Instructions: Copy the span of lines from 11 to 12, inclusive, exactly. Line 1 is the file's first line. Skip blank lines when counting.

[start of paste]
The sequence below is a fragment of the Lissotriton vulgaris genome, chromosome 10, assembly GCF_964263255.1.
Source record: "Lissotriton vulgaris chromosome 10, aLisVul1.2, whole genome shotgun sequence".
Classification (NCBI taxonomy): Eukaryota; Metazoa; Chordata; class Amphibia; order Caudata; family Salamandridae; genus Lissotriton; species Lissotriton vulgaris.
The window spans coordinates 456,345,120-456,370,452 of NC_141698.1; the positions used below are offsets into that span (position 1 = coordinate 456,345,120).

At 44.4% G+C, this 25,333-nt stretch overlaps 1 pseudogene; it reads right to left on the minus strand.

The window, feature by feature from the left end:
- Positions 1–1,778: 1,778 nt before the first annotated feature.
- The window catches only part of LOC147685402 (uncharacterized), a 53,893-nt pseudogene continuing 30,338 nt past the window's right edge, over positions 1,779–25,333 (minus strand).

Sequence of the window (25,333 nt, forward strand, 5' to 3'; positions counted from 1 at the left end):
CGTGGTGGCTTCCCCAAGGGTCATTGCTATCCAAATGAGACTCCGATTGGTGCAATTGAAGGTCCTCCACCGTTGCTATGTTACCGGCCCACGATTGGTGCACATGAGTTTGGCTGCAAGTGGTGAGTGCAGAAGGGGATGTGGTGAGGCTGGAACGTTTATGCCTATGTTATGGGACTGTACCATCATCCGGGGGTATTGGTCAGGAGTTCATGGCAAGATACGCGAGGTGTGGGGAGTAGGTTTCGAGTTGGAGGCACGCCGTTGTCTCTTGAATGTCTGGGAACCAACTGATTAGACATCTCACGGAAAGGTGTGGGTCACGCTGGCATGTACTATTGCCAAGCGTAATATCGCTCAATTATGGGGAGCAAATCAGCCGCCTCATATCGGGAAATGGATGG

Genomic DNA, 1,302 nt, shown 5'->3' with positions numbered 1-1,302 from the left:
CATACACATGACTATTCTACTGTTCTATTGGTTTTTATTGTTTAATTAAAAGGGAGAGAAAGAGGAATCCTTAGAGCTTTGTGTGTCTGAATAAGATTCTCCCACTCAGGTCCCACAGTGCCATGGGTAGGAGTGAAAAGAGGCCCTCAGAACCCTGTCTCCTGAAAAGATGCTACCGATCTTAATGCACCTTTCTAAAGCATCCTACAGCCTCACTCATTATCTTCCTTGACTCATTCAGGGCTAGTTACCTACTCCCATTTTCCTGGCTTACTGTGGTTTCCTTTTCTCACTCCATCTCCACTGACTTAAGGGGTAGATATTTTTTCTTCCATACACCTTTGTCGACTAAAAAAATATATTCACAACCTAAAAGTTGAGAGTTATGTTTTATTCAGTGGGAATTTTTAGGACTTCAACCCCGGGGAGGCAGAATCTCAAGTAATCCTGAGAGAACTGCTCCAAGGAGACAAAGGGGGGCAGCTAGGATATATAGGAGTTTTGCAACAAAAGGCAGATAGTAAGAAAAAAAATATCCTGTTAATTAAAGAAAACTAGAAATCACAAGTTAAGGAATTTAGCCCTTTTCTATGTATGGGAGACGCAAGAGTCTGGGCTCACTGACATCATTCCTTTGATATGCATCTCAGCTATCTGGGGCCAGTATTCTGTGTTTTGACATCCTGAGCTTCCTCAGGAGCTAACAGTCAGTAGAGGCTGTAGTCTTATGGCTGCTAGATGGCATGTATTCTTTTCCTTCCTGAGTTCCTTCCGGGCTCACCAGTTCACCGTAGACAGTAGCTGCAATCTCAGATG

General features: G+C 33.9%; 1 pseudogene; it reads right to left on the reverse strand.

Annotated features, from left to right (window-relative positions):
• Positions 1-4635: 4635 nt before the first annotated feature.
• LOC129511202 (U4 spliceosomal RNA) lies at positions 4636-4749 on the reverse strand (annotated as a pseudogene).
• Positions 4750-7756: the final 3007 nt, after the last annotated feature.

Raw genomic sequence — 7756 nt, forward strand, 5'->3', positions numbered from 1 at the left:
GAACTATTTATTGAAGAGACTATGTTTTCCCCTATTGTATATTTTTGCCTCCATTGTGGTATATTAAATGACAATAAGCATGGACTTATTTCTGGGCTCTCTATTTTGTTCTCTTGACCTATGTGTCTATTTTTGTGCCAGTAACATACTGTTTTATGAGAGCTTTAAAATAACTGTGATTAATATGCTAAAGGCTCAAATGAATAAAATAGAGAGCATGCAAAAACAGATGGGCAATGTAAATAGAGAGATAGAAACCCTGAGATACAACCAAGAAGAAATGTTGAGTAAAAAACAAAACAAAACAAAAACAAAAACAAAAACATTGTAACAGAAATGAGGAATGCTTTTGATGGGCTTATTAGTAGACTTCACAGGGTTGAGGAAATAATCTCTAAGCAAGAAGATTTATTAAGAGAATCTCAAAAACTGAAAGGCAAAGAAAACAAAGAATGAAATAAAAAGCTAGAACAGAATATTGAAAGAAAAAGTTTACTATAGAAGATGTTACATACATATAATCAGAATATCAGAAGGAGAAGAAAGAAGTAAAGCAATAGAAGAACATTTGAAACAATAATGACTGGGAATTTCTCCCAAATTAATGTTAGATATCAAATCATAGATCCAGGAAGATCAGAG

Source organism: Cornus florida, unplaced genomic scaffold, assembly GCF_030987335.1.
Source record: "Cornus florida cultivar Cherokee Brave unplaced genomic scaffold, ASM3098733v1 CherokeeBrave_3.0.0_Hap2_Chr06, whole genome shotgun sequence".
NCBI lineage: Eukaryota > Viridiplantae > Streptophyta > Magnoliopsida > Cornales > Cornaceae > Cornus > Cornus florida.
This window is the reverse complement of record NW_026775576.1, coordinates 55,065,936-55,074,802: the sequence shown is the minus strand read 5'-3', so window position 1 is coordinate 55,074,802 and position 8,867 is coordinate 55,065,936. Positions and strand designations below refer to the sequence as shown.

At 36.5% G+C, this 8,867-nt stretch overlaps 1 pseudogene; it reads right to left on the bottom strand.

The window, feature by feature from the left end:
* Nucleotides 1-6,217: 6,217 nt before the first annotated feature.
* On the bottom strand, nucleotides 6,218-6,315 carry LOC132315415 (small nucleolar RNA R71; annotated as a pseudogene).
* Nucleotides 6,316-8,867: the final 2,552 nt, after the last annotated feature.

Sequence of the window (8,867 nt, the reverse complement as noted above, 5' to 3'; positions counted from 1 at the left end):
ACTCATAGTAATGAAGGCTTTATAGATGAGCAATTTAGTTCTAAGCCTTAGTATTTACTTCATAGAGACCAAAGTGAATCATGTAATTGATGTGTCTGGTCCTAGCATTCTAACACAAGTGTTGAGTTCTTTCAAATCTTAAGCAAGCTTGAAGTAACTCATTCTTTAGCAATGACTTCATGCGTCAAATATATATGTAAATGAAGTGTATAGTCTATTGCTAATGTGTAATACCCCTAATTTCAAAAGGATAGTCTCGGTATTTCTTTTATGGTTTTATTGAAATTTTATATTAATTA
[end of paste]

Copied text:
Genomic DNA, 1,302 nt, shown 5'->3' with positions numbered 1-1,302 from the left:
CATACACATGACTATTCTACTGTTCTATTGGTTTTTATTGTTTAATTAAAAGGGAGAGAAAGAGGAATCCTTAGAGCTTTGTGTGTCTGAATAAGATTCTCCCACTCAGGTCCCACAGTGCCATGGGTAGGAGTGAAAAGAGGCCCTCAGAACCCTGTCTCCTGAAAAGATGCTACCGATCTTAATGCACCTTTCTAAAGCATCCTACAGCCTCACTCATTATCTTCCTTGACTCATTCAGGGCTAGTTACCTACTCCCATTTTCCTGGCTTACTGTGGTTTCCTTTTCTCACTCCATCTCCACTGACTTAAGGGGTAGATATTTTTTCTTCCATACACCTTTGTCGACTAAAAAAATATATTCACAACCTAAAAGTTGAGAGTTATGTTTTATTCAGTGGGAATTTTTAGGACTTCAACCCCGGGGAGGCAGAATCTCAAGTAATCCTGAGAGAACTGCTCCAAGGAGACAAAGGGGGGCAGCTAGGATATATAGGAGTTTTGCAACAAAAGGCAGATAGTAAGAAAAAAAATATCCTGTTAATTAAAGAAAACTAGAAATCACAAGTTAAGGAATTTAGCCCTTTTCTATGTATGGGAGACGCAAGAGTCTGGGCTCACTGACATCATTCCTTTGATATGCATCTCAGCTATCTGGGGCCAGTATTCTGTGTTTTGACATCCTGAGCTTCCTCAGGAGCTAACAGTCAGTAGAGGCTGTAGTCTTATGGCTGCTAGATGGCATGTATTCTTTTCCTTCCTGAGTTCCTTCCGGGCTCACCAGTTCACCGTAGACAGTAGCTGCAATCTCAGATG